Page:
( 2003 )
Taxonomic re-evaluation of whorl-forming Streptomyces (formerly Streptoverticillium) species by using phenotypes, DNA-DNA hybridization and sequences of gyrB, and proposal of Streptomyces luteireticuli (ex Katoh and Arai 1957) corrig., sp. nov., nom. rev.
PMID : 13130042 : DOI : 10.1099/ijs.0.02238-0 DOI : 10.1099/ijs.0.02238-0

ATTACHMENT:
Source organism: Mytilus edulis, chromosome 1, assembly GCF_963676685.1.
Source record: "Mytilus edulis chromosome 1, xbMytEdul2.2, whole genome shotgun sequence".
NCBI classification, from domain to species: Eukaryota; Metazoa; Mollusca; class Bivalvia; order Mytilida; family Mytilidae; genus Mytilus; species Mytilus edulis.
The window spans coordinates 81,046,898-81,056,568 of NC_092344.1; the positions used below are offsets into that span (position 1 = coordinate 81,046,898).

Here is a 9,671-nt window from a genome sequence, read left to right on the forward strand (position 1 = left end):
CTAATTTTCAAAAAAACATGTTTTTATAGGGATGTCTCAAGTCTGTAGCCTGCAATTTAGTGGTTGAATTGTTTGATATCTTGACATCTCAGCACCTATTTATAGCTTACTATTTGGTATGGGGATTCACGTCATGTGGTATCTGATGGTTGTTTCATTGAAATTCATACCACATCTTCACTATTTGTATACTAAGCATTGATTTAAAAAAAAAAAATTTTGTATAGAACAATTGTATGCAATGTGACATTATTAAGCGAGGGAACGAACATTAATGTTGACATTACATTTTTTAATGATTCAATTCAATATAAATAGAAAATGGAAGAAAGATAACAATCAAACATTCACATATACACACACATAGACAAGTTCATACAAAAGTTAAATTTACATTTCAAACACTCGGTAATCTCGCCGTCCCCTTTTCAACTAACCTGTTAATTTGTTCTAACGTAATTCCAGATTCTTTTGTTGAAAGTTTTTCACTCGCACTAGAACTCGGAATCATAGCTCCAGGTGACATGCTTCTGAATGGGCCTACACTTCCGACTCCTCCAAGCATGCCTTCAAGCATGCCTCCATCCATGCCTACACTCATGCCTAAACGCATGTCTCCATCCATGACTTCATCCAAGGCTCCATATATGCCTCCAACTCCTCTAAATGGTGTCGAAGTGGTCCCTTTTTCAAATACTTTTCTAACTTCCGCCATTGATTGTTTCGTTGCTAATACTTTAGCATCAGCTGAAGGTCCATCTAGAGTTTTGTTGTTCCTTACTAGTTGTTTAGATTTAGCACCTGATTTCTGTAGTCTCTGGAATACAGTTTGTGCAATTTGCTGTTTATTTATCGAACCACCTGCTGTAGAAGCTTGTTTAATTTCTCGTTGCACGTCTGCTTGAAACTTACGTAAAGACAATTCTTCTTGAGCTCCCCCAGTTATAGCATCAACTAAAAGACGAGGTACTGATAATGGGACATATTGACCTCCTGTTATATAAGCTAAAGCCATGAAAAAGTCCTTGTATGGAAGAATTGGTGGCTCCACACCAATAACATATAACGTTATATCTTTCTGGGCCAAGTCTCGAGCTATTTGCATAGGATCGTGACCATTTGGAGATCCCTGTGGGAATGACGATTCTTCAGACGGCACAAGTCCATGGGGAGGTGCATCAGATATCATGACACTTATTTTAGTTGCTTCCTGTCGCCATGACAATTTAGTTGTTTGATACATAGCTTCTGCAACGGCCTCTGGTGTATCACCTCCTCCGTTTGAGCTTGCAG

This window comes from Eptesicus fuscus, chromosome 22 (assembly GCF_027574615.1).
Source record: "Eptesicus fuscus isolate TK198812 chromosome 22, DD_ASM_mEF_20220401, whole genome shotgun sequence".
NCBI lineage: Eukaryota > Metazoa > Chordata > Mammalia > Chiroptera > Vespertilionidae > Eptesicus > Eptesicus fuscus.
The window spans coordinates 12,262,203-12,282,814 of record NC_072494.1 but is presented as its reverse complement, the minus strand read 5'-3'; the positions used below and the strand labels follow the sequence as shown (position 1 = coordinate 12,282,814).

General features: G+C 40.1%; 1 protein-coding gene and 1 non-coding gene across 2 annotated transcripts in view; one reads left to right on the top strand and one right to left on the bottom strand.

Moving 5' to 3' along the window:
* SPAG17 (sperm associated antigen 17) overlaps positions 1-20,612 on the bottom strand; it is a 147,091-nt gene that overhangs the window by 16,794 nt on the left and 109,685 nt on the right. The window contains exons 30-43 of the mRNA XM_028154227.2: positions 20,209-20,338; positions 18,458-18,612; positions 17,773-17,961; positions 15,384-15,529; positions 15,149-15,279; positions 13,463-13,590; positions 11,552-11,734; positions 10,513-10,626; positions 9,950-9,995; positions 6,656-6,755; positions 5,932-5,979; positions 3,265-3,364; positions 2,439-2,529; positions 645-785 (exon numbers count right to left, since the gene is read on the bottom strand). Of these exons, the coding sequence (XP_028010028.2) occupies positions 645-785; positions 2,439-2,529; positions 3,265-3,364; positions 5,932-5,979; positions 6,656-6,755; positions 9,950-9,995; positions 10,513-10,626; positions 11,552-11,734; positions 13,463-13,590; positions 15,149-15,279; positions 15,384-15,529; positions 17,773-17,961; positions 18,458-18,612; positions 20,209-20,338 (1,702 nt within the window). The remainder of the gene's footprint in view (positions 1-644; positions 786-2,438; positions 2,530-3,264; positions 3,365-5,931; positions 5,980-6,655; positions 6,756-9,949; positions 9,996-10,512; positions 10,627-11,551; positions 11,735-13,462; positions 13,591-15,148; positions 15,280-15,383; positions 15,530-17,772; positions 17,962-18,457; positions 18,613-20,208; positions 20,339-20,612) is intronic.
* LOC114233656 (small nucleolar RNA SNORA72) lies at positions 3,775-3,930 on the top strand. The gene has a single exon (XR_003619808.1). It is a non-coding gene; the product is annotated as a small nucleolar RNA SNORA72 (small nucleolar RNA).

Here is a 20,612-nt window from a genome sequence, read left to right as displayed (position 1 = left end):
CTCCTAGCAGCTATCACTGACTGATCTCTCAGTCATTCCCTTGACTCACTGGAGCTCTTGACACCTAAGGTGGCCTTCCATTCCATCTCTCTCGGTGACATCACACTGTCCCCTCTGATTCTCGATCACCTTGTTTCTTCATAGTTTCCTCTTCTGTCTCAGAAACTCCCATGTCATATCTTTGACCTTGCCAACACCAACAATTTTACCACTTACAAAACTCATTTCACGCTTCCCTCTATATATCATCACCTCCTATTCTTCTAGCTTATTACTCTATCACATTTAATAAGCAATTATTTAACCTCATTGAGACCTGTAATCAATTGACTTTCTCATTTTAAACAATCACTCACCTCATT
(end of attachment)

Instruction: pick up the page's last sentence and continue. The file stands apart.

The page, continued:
The taxonomic status of 64 strains of whorl-forming Streptomyces (formerly Streptoverticillium) species was re-evaluated and strains were reclassified on the basis of their phenotypes, DNA-DNA hybridization data and partial sequences of gyrB, the structural gene of the B subunit of DNA gyrase. These strains, which consisted of 46 species and eight subspecies with validly published names and 13 species whose names have not been validly published [including 10 strains examined by the International Streptomyces Project (ISP)], were divided into two groups, namely typical and atypical whorl-forming Streptomyces species, based on their phenotypes and gyrB gene sequences. The typical whorl-forming species (59 strains) were divided into six major clusters of three or more species, seven minor clusters of two species and five single-member clusters, based on the threshold value of 97 % gyrB sequence similarity. Major clusters were typified by Streptomyces abikoensis, Streptomyces cinnamoneus, Streptomyces distallicus, Streptomyces griseocarneus, Streptomyces hiroshimensis and Streptomyces netropsis. Phenotypically, members of each cluster resembled each other closely except for the S. distallicus cluster, which was divided phenotypically into the S. distallicus and Streptomyces stramineus subclusters, and the S. netropsis cluster, which was divided into the S. netropsis and Streptomyces eurocidicus subclusters. Strains in each minor cluster closely resembled each other phenotypically. DNA-DNA relatedness between the representative species and others in each major cluster and/or subcluster, and between strains in the minor clusters, was >70 %, indicating that the major clusters and/or subclusters and the minor clusters each comprise a single species. It was concluded that 59 strains of typical whorl-forming Streptomyces species consisted of the following 18 species, including subjective synonym(s): S. abikoensis, Streptomyces ardus, Streptomyces blastmyceticus, S. cinnamoneus, S. eurocidicus, S. griseocarneus, S. hiroshimensis, Streptomyces lilacinus, 'Streptomyces luteoreticuli', Streptomyces luteosporeus, Streptomyces mashuensis, Streptomyces mobaraensis, Streptomyces morookaense, S. netropsis, Streptomyces orinoci, S. stramineus, Streptomyces thioluteus and Streptomyces viridiflavus.